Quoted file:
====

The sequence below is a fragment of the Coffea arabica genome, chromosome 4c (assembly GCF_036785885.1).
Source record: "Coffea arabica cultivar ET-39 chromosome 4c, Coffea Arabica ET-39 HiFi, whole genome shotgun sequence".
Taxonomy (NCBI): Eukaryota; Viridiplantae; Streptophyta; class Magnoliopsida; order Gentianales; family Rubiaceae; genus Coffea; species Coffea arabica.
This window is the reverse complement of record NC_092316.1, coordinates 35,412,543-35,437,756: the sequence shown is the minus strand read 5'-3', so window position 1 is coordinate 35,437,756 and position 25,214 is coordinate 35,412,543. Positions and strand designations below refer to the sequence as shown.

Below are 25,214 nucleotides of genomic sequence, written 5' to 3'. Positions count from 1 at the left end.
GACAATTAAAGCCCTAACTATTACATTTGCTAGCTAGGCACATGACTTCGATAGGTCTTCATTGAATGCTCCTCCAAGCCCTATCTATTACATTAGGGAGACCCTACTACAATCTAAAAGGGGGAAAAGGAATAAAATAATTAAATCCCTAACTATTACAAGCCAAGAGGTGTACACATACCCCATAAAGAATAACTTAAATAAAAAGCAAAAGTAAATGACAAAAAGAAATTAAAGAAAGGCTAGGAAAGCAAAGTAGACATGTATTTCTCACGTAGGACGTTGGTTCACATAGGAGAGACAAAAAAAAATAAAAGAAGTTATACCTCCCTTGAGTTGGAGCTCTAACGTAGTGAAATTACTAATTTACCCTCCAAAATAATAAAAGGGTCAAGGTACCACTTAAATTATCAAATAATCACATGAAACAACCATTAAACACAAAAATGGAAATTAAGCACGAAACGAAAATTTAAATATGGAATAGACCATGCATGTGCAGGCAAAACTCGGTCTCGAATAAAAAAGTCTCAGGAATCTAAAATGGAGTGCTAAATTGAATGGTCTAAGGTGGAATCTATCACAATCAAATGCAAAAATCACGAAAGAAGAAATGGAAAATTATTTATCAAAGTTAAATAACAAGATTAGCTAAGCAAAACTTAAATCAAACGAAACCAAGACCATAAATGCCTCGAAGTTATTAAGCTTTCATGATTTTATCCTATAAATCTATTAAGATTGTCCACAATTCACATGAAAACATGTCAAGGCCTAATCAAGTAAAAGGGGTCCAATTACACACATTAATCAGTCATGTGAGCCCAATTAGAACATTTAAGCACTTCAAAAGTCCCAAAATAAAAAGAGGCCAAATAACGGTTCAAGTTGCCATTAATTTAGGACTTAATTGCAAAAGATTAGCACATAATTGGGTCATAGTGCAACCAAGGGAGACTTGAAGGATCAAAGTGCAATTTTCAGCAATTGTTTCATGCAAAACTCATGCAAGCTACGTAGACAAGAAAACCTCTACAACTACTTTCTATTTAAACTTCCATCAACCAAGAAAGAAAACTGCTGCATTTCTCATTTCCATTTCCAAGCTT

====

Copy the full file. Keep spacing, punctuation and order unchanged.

The sequence below is a fragment of the Coffea arabica genome, chromosome 4c (assembly GCF_036785885.1).
Source record: "Coffea arabica cultivar ET-39 chromosome 4c, Coffea Arabica ET-39 HiFi, whole genome shotgun sequence".
Taxonomy (NCBI): Eukaryota; Viridiplantae; Streptophyta; class Magnoliopsida; order Gentianales; family Rubiaceae; genus Coffea; species Coffea arabica.
This window is the reverse complement of record NC_092316.1, coordinates 35,412,543-35,437,756: the sequence shown is the minus strand read 5'-3', so window position 1 is coordinate 35,437,756 and position 25,214 is coordinate 35,412,543. Positions and strand designations below refer to the sequence as shown.

Below are 25,214 nucleotides of genomic sequence, written 5' to 3'. Positions count from 1 at the left end.
GACAATTAAAGCCCTAACTATTACATTTGCTAGCTAGGCACATGACTTCGATAGGTCTTCATTGAATGCTCCTCCAAGCCCTATCTATTACATTAGGGAGACCCTACTACAATCTAAAAGGGGGAAAAGGAATAAAATAATTAAATCCCTAACTATTACAAGCCAAGAGGTGTACACATACCCCATAAAGAATAACTTAAATAAAAAGCAAAAGTAAATGACAAAAAGAAATTAAAGAAAGGCTAGGAAAGCAAAGTAGACATGTATTTCTCACGTAGGACGTTGGTTCACATAGGAGAGACAAAAAAAAATAAAAGAAGTTATACCTCCCTTGAGTTGGAGCTCTAACGTAGTGAAATTACTAATTTACCCTCCAAAATAATAAAAGGGTCAAGGTACCACTTAAATTATCAAATAATCACATGAAACAACCATTAAACACAAAAATGGAAATTAAGCACGAAACGAAAATTTAAATATGGAATAGACCATGCATGTGCAGGCAAAACTCGGTCTCGAATAAAAAAGTCTCAGGAATCTAAAATGGAGTGCTAAATTGAATGGTCTAAGGTGGAATCTATCACAATCAAATGCAAAAATCACGAAAGAAGAAATGGAAAATTATTTATCAAAGTTAAATAACAAGATTAGCTAAGCAAAACTTAAATCAAACGAAACCAAGACCATAAATGCCTCGAAGTTATTAAGCTTTCATGATTTTATCCTATAAATCTATTAAGATTGTCCACAATTCACATGAAAACATGTCAAGGCCTAATCAAGTAAAAGGGGTCCAATTACACACATTAATCAGTCATGTGAGCCCAATTAGAACATTTAAGCACTTCAAAAGTCCCAAAATAAAAAGAGGCCAAATAACGGTTCAAGTTGCCATTAATTTAGGACTTAATTGCAAAAGATTAGCACATAATTGGGTCATAGTGCAACCAAGGGAGACTTGAAGGATCAAAGTGCAATTTTCAGCAATTGTTTCATGCAAAACTCATGCAAGCTACGTAGACAAGAAAACCTCTACAACTACTTTCTATTTAAACTTCCATCAACCAAGAAAGAAAACTGCTGCATTTCTCATTTCCATTTCCAAGCTT